Among the first orthodoxies to lose credibility were those privileging whole categories of source material. After the 1970s, as Pop Art helped discredit "mass-culture"/Frankfurt-School fogies, mass-marketed entertainment became fodder for the field. Ever since, U.S. Americanists have tended to consider items of "popular culture" -- best-selling novels, top-40 music, Hollywood film, TV, advertisements, amusement parks, snap shots, kitchen gadgets, and the like -- better indicators of cultural currents than the canonical literature whose "power" so impressed myth-and-symbolists. Waves of interpretive strategies reigning in departments of English subsequently made the rounds through popular culture by way of American Studies: structuralist, Marxist, feminist, deconstructionist, reader-response, post-structuralist, post-modern, and most recently "cultural studies."

Likewise, the sorts of documentary sources that early Americanists had shared with the two, then chic branches of U.S. history -- political and intellectual -- fell out of favor. Social records, particularly those pertaining to the history of women and other oppressed groups ("subalterns"), took their place. By the late 1980s, women’s history was the most common specialty in the field in the U.S. While myth-and-symbolists scored debating points against national leaders, their descendants unmasked brute injustice in domestic and intimate no less than civic affairs. They focused on social formations that privilege and resist the white, wealthy, heterosexual, and male.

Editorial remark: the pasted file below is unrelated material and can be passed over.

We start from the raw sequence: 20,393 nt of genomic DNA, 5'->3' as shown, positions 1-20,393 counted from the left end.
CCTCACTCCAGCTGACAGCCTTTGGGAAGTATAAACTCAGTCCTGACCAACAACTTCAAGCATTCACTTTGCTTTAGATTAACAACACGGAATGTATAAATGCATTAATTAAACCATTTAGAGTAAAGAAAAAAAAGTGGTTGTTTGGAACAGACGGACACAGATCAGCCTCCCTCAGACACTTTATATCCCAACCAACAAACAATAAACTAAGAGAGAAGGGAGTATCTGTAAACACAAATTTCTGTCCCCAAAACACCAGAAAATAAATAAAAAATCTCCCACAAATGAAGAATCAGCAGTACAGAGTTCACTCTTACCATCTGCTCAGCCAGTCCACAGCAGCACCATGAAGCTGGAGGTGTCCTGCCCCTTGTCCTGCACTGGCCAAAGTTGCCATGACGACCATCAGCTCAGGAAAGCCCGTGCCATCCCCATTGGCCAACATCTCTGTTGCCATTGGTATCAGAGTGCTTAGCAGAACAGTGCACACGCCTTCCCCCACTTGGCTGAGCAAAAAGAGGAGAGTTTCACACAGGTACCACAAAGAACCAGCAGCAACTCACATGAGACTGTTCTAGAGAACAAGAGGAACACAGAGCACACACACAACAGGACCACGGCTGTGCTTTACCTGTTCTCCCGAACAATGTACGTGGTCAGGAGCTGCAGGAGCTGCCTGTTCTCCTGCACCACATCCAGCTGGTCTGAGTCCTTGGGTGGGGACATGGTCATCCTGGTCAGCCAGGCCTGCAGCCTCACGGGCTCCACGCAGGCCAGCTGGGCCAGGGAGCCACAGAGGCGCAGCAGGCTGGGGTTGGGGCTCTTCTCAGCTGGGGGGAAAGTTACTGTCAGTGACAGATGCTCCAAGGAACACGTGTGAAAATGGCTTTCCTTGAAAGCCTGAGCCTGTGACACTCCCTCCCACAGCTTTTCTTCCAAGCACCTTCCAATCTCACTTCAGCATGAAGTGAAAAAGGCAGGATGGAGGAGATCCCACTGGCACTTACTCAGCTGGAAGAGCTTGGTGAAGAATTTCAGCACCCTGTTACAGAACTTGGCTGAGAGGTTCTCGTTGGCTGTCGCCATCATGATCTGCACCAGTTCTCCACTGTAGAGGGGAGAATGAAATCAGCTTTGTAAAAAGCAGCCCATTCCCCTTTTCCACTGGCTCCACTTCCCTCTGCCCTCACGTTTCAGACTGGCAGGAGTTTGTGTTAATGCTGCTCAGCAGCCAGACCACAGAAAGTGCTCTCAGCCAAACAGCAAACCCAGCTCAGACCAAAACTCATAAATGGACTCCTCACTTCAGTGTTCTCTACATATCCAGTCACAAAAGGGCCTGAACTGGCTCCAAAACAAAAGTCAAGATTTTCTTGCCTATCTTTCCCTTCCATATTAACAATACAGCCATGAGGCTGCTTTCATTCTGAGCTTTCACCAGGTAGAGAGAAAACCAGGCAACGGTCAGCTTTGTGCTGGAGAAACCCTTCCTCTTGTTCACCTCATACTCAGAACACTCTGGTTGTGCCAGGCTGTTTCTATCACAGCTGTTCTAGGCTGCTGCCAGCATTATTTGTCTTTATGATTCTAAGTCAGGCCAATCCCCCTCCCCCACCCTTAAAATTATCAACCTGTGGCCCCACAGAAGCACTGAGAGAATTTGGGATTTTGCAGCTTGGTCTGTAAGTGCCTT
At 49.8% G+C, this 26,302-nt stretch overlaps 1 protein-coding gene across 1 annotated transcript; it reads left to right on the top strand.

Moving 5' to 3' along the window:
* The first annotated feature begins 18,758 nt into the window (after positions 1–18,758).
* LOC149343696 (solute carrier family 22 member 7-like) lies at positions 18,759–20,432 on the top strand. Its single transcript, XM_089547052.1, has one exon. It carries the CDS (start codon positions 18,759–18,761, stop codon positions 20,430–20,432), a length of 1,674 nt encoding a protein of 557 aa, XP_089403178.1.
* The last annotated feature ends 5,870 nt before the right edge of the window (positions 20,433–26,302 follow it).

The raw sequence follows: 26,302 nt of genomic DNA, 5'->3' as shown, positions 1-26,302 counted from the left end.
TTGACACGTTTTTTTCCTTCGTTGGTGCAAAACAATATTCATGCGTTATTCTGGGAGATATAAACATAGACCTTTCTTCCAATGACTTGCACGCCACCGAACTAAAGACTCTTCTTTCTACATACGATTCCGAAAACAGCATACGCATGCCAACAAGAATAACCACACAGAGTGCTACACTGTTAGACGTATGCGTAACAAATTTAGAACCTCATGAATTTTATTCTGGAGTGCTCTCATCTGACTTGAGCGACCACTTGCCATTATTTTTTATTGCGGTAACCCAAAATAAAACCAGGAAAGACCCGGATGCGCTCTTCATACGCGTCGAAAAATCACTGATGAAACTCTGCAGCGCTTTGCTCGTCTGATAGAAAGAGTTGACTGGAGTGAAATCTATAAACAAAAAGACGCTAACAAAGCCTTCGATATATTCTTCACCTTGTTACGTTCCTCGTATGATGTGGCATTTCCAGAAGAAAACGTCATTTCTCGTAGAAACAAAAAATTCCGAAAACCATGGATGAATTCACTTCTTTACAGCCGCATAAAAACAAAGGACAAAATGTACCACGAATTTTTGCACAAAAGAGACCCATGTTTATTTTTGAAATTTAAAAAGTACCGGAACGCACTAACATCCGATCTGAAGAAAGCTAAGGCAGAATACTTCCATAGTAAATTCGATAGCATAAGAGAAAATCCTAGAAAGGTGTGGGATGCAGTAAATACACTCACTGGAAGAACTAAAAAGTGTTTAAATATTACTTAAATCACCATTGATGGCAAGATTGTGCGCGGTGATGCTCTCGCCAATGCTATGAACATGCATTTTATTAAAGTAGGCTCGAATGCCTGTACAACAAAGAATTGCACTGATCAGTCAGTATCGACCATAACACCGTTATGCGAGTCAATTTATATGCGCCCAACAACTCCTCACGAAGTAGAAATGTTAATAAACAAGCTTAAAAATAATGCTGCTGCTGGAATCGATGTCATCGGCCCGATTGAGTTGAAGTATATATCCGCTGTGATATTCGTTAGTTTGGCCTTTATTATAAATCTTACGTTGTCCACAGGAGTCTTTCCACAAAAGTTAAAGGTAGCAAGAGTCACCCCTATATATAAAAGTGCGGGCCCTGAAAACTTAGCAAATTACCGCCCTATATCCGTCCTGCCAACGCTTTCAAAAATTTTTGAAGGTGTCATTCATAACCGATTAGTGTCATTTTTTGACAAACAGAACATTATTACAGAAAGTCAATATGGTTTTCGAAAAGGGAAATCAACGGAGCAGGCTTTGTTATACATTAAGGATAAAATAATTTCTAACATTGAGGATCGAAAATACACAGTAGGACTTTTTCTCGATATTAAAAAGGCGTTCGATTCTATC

In so improvising on its past, American Studies has flourished. In the 1990s, for example, the membership of the U.S. professional association (the ASA) soared. Credit for this growth mainly belongs to the recruitment of humanists and cultural historians new to American Studies. Some Americanists charge that many of the conceptual flaws of myth-and-symbol (e.g., its bookish bias and epistemological incoherence) remain or that U.S. Americanists are losing touch with the social or natural sciences and international norms. Some lament that, after so many years, the proportion of Americanists trained in and primarily committed to the field (vs. English or history) remains so small. But to resurrect questions of interdisciplinary method -- visions of a more clearly defined, distinct, and trans-disciplinary field -- still raise in the U.S. the old specter of methodological tyranny. Such are the gains and losses of the field’s liberty.

Suggested Reading:

Bellah, Robert et al. Habits of the Heart: Individualism and Commitment in American Life. Rev. Ed. Berkeley: University of California Press, 1996.

Bercovitch, Sacvan. The Rites of Assent: Transformations in the Symbolic Construction of America. New York: Routledge, 1993.

Ceaser, James W. Reconstructing America: The Symbol of America in Modern Thought. New Haven, CT: Yale University Press, 1997.

FitzGerald, Frances. America Revised: History Schoolbooks in the Twentieth Century. NY: Vintage Books, 1979.

Georgi-Findlay, Brigitte and Heinz Ickstadt, eds. America Seen from the Outside -- Topics, Models and Achievements in the Federal Republic of Germany. Berlin, The Free University, 1990.

Graff, Gerald. Professing Literature: An Institutional History. Chicago: University of Chicago Press, 1987.

Greene, Jack P. The Intellectual Construction of America: Exceptionalism and Identity from 1492 to 1800. Chapel Hill: University of North Carolina Press, 1993.

Gunn, Giles. Thinking Across the American Grain: Ideology, Intellectuals and the New Pragmatism. Chicago: University of Chicago Press, 1992.